The assassination of John Kennedy and the downfall of Richard-Nixon have both been viewed as isolated moral disasters for American democracy: Kennedy's murder as a demonstration of our continuing national inability or unwillingness to cope with violence; Nixon's downfall as a demonstration of the failure of our democratic institutions to overcome the abuses of secret intelligence and electronic surveillance at the seat of national power.
But these two events represent neither isolated disasters nor a generalized failure of American institutions but something almost beyond the ability of ordinary people even to see, much less control. The two events - Dallas and Watergate - are actually concrete links in a chain of related and ominous events passing through the entire decade in which they occurred and beyond. And this chain of events itself represents only the violent eruptions of a deeper struggle of rival power elites identified here as Yankees and Cowboys.
This book proposes to show that Dallas and Watergate are intrinsically linked conspiracies in a hidden drama of coup and countercoup which represents the life of an inner oligarchic power sphere, and "invisible government," capable of any act in the pursuit of its objectives, that sets itself above the law and beyond the moral rule: a clandestine American state, perhaps an embryonic police state.... ~ Carl Oglesby, "The Yankee and Cowboy War," The Education Forum, July 4, 2017.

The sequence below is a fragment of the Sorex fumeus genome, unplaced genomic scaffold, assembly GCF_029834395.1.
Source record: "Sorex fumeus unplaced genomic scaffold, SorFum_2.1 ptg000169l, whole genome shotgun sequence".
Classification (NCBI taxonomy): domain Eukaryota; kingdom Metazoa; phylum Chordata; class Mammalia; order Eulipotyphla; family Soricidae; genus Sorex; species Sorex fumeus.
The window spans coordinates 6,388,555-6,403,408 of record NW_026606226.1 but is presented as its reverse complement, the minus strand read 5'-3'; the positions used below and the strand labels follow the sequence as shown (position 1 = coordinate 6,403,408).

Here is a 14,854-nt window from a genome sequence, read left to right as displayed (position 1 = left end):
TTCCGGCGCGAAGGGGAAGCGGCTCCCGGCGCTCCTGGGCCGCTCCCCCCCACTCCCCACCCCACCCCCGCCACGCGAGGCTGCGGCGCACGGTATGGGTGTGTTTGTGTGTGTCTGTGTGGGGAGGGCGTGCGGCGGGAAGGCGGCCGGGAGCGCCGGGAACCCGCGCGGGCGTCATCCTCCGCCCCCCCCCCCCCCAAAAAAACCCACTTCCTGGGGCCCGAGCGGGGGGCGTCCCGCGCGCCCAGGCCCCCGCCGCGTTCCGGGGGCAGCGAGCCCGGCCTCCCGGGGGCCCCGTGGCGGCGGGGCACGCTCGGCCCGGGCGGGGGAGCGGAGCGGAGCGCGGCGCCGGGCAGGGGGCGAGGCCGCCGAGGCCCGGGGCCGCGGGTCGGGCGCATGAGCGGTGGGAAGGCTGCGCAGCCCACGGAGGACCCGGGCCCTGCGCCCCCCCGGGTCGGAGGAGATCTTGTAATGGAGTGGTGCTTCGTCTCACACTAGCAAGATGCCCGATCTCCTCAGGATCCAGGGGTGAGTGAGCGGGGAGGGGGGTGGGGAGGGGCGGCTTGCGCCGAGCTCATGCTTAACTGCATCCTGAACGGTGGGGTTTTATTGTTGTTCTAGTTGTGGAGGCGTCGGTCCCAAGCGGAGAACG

Watergate is in the air again because of the similarities felt by political observers and commentators between the firings of investigators looking into the actions of President Nixon and President Trump.
Let us take a trip down memory lane observing the newspaper headlines from the Watergate days and how the "headlines" in tabloids, television, and newspapers appear today regarding what's occurring in 2017. Will the current events go down in history as Russiagate, Trumpgate or some other name?
Jim Comey—and his prominence and subsequent career have been driven almost entirely by his dramatic testimony on March 15, 2007.
That hearing, purportedly into the politicization of the Justice Department and the partisan firings of U.S. attorneys by Ashcroft’s successor, Alberto Gonzales, was a carefully orchestrated yet seemingly spontaneous moment. The week before, Comey had carefully walked his former colleague Preet Bharara—then counsel to Senator Chuck Schumer—through the 2004 episode for the first time. “The hair stood up on the back of my neck, because I realized what a significant story this was, and I was sworn to secrecy and nobody knew about it,” Bharara told the New Yorker years later. The three men—Comey, Schumer and Bharara—kept quiet about the revelations in advance. “I was afraid that if the story got out of what Jim was going to say, the Bush administration would figure out a way to prevent him from testifying,” Bharara recalled later. “We needed to preserve the element of surprise.” by Garrett M. Graff, "What Donald Trump Needs to Know About Bob Mueller and Jim Comey," Politico Magazine, May 18, 2017.